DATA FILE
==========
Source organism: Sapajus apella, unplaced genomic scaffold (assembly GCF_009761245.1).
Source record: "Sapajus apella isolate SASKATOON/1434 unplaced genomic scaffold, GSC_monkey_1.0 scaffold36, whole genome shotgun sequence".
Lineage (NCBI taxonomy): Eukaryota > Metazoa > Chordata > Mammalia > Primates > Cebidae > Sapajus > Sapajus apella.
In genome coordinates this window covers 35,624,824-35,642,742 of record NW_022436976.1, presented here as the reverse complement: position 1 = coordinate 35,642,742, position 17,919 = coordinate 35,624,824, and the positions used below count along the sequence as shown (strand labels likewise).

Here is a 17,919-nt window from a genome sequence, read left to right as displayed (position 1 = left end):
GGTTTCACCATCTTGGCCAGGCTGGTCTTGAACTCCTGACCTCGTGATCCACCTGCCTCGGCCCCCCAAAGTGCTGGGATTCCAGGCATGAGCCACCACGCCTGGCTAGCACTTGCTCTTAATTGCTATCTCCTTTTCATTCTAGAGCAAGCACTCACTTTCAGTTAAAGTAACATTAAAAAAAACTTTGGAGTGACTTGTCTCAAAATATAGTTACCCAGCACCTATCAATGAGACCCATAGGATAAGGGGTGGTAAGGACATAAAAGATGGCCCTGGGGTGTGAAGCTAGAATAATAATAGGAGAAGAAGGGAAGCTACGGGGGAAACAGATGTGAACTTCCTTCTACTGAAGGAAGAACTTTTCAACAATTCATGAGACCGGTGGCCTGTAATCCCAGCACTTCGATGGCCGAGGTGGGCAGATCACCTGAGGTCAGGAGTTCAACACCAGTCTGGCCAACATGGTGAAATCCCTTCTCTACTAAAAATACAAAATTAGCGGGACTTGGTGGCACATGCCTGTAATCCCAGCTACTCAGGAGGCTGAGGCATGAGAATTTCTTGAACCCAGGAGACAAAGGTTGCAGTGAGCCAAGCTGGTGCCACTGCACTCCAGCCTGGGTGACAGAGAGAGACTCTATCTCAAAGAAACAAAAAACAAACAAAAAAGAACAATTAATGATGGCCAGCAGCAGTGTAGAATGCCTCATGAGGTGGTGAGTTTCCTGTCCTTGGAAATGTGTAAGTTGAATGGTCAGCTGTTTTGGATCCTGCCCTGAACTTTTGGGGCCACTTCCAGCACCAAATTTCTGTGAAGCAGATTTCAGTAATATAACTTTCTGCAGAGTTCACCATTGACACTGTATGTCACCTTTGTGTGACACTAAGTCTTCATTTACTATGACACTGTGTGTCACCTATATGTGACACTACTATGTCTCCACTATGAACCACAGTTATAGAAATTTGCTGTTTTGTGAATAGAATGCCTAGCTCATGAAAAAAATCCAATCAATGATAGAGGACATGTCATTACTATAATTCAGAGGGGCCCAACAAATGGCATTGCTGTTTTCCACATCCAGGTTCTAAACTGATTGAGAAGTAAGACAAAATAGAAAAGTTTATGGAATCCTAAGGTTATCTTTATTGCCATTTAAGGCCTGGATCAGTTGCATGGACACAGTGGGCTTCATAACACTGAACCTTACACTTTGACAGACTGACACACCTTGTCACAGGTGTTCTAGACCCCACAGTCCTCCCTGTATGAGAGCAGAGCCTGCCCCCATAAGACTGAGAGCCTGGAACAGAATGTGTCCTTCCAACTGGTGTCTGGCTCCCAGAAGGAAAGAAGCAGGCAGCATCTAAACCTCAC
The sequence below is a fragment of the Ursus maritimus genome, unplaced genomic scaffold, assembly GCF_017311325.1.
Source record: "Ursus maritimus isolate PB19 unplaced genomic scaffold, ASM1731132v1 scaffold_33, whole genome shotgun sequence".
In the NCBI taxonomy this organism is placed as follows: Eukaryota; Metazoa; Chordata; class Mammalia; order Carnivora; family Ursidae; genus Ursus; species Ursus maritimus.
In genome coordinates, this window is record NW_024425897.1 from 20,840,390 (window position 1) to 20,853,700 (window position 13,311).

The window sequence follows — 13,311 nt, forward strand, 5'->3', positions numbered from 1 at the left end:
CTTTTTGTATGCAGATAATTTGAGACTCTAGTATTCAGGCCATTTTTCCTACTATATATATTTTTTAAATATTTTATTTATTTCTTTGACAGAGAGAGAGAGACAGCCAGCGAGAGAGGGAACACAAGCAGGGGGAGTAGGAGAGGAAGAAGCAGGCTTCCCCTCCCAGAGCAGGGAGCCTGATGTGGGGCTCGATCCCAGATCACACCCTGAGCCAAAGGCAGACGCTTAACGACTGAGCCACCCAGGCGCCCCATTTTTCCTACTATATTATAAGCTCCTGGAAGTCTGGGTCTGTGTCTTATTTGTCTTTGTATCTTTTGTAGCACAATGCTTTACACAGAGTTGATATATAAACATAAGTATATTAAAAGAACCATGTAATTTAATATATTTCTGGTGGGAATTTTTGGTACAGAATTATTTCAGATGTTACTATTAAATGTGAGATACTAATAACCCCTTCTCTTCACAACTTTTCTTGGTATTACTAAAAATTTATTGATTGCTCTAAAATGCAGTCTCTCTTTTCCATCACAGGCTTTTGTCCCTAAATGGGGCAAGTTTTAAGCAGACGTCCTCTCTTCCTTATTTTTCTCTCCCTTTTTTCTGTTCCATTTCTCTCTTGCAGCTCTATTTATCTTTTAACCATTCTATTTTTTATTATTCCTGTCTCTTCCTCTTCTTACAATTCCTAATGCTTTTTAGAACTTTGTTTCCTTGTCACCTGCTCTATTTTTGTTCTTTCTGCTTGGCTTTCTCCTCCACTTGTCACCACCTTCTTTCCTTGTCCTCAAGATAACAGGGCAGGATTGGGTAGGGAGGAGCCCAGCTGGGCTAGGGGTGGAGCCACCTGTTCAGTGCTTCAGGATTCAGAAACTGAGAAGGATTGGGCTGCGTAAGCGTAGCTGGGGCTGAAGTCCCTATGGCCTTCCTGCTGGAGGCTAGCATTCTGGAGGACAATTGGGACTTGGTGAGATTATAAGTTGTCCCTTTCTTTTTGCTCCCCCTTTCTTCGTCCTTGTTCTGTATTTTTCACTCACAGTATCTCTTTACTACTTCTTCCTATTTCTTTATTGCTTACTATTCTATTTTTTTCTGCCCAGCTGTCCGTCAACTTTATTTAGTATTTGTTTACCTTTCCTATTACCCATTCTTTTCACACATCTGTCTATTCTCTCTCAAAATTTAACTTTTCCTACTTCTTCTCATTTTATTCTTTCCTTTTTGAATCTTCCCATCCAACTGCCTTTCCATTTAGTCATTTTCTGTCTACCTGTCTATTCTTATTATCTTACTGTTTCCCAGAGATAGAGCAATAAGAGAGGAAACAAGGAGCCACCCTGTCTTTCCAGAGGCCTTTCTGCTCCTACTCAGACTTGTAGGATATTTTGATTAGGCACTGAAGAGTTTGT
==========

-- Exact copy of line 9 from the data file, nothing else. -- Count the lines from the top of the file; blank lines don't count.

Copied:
In the NCBI taxonomy this organism is placed as follows: Eukaryota; Metazoa; Chordata; class Mammalia; order Carnivora; family Ursidae; genus Ursus; species Ursus maritimus.